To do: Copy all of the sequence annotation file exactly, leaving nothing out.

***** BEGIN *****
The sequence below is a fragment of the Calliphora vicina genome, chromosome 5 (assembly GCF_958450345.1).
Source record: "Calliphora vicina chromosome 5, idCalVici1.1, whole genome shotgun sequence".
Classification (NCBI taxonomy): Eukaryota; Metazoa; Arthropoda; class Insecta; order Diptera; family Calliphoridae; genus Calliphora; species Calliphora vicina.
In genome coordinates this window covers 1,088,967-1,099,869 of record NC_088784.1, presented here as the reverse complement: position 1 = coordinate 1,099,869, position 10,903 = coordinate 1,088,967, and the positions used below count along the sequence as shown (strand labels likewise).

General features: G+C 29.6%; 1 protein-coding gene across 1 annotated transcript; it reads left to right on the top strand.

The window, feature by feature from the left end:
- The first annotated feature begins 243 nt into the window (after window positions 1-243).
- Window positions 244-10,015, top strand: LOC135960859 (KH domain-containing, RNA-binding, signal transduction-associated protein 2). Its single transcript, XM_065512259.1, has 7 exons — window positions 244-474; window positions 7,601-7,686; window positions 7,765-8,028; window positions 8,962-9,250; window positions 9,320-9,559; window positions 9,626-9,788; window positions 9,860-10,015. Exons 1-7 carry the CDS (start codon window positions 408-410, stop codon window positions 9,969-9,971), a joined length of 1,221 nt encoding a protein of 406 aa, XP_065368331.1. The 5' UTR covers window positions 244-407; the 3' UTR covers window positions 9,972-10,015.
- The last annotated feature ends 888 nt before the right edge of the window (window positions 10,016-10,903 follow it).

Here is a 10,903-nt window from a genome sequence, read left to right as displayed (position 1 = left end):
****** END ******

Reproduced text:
The sequence below is a fragment of the Calliphora vicina genome, chromosome 5 (assembly GCF_958450345.1).
Source record: "Calliphora vicina chromosome 5, idCalVici1.1, whole genome shotgun sequence".
Classification (NCBI taxonomy): Eukaryota; Metazoa; Arthropoda; class Insecta; order Diptera; family Calliphoridae; genus Calliphora; species Calliphora vicina.
In genome coordinates this window covers 1,088,967-1,099,869 of record NC_088784.1, presented here as the reverse complement: position 1 = coordinate 1,099,869, position 10,903 = coordinate 1,088,967, and the positions used below count along the sequence as shown (strand labels likewise).

General features: G+C 29.6%; 1 protein-coding gene across 1 annotated transcript; it reads left to right on the top strand.

The window, feature by feature from the left end:
- The first annotated feature begins 243 nt into the window (after window positions 1-243).
- Window positions 244-10,015, top strand: LOC135960859 (KH domain-containing, RNA-binding, signal transduction-associated protein 2). Its single transcript, XM_065512259.1, has 7 exons — window positions 244-474; window positions 7,601-7,686; window positions 7,765-8,028; window positions 8,962-9,250; window positions 9,320-9,559; window positions 9,626-9,788; window positions 9,860-10,015. Exons 1-7 carry the CDS (start codon window positions 408-410, stop codon window positions 9,969-9,971), a joined length of 1,221 nt encoding a protein of 406 aa, XP_065368331.1. The 5' UTR covers window positions 244-407; the 3' UTR covers window positions 9,972-10,015.
- The last annotated feature ends 888 nt before the right edge of the window (window positions 10,016-10,903 follow it).

Here is a 10,903-nt window from a genome sequence, read left to right as displayed (position 1 = left end):